By judicious use of thorium in thermal systems we can in fact realize modest breeding even in existing types of reactors.

I have always liked the Radkowsky concept, assuming that one can really get high burn-ups over 100,000 MWD/MT without making the fuel fall apart.

This may be just one way of assuring fuel supplies. I also like the DUPIC/Thorium scheme being proposed in Korea, Canada and maybe a few other places, cf. Annal.Nucl.Ener.35.10.2008.1842-1848, Annal.Nucl.Ener.35.10.2008.1842-1848. This sort of approach makes used nuclear fuel into new fuel.

We have, in this country alone, 75,000 of used fuel alone. Were we to build 10 or 20 CANDUs, we could burn that stuff for a long time, maybe even longer with DUPIC/Thorium, Pu/thorium/DU or any variation therin.

All along the way we can accumulate U-233 and more plutonium in this scheme.

In the meantime we can build homogenous thermal reactors and homogeneous fast reactors of various types and chemistries. Having a hell of a lot of aged plutonium around, with plenty of Pu-240 and Pu-241 can make for a hell of a breeding party, and I’m not talking about a debutante ball in Sands Point.


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PostPosted: Nov 24, 2009 2:16 am 
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I agree that we should pull the actinides out of the spent fuel and use it as a starter charge in LFTRs. This is because burying the Pu is such a bad idea.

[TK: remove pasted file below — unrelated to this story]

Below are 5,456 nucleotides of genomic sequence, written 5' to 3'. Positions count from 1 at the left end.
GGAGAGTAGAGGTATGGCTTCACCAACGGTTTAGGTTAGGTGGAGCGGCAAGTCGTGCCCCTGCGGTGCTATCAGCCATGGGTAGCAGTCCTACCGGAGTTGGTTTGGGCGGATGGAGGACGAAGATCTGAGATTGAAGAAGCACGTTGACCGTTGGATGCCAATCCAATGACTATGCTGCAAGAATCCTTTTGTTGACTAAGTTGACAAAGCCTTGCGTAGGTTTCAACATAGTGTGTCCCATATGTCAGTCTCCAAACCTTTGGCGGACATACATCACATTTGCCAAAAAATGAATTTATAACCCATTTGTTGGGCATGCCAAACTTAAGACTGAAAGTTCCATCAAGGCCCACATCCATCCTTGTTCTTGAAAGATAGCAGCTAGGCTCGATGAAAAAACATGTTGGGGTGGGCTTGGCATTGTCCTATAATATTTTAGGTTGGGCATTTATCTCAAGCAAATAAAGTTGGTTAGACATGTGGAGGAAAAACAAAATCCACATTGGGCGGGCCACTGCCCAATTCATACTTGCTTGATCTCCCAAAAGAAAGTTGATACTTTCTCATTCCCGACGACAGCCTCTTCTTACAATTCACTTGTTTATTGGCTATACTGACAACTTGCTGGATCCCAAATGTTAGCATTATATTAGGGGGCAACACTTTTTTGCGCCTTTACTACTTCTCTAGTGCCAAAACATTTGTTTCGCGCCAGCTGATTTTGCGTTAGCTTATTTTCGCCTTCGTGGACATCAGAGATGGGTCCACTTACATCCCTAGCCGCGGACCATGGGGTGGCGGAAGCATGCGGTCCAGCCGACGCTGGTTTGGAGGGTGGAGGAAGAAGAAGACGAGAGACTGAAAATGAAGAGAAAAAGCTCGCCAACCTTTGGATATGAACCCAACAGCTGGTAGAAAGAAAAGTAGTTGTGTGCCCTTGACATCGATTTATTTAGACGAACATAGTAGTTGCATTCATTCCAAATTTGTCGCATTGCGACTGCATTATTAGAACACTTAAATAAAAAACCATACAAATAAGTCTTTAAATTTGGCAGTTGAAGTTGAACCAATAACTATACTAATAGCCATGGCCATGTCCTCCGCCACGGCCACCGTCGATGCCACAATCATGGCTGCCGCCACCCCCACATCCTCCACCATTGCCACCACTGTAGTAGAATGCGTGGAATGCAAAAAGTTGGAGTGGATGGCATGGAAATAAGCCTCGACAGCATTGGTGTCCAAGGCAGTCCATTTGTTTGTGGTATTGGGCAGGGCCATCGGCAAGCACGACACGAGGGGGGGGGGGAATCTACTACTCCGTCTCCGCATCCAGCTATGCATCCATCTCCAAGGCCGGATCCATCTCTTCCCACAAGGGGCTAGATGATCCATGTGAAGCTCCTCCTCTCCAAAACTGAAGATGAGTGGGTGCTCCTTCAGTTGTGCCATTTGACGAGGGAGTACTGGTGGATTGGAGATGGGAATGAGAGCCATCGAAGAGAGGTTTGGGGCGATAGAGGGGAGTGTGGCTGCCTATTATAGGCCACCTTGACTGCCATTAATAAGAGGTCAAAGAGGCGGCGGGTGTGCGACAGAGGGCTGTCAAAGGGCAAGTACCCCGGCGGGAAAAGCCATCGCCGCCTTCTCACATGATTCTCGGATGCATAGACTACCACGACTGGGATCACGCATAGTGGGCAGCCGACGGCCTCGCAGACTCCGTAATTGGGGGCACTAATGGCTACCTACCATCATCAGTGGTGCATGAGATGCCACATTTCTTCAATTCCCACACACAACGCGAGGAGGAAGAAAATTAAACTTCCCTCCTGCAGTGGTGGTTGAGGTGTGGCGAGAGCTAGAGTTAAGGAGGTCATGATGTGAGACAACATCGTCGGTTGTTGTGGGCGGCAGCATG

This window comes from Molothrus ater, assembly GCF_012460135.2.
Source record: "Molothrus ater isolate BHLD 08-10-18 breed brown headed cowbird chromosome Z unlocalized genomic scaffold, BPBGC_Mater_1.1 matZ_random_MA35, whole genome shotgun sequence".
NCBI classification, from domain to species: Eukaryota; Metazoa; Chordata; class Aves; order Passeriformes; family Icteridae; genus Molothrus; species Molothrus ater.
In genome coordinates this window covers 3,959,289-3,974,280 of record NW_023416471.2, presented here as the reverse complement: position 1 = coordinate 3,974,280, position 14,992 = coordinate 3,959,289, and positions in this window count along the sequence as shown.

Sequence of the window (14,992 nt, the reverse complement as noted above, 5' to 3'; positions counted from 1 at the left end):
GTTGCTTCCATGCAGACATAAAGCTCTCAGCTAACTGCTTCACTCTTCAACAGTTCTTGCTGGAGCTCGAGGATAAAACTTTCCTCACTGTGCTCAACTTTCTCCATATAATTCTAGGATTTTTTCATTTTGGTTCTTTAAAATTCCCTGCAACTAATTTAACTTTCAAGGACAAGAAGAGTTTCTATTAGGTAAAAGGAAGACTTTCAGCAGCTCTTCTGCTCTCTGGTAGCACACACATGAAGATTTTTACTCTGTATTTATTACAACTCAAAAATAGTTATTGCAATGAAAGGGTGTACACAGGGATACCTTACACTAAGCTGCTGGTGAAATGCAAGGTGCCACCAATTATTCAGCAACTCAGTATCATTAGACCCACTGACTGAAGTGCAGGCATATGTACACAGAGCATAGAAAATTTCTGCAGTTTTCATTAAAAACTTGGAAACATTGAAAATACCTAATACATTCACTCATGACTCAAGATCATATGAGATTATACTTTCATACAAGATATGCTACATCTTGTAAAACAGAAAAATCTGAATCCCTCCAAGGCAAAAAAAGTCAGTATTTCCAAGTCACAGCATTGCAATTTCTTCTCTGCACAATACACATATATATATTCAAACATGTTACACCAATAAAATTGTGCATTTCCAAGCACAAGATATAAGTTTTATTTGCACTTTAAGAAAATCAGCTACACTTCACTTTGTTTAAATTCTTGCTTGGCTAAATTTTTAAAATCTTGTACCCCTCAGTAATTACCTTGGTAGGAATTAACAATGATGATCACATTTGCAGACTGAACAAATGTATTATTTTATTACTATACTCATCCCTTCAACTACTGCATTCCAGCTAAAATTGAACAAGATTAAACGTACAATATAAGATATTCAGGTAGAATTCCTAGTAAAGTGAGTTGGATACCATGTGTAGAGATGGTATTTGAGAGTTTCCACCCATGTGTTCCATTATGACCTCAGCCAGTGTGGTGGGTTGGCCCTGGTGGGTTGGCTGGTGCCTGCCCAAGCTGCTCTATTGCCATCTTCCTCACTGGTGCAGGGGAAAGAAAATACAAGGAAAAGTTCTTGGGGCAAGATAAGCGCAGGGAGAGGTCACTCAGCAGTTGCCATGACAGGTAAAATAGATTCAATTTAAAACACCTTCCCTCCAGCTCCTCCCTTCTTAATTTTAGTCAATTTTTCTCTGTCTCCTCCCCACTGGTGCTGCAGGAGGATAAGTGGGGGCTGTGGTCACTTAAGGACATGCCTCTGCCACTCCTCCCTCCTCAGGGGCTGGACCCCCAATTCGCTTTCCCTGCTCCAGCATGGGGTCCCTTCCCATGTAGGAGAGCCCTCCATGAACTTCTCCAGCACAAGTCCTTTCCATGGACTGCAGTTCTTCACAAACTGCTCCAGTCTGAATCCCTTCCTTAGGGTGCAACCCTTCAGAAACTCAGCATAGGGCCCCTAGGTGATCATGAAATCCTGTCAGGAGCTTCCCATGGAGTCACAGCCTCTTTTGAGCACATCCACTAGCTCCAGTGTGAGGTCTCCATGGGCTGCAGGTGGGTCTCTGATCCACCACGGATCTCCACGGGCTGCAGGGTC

But I can't see building breeders if a break-even LFTR is available.
Cost estimates for preliminary designs are never very reliable but cost projects for LFTR are noticeably under LWR's and with plausible reasons.
Cost estimates for fast breeders are generally 20% higher than LWR's and may be considerably higher.

Fissile mined from the ground is cheaper than fissile produced in breeders and there is a sufficient supply of fissile in the ground.
I'm not sure how much Pu extracted from spent fuel will cost if it is processed in a more modern fashion. Technically, it seems like a challenge but quite feasible - but people get pretty funny about isolating plutonium so I'm not wanting to see us dependent on that. I'm happy to promote the elimination of both weapons grade and spent fuel actinides if the policy makers can decide that this is a good thing. But I would rather not have to fight that battle - so a startup plan using 20% LEU seems like a good baseline plan.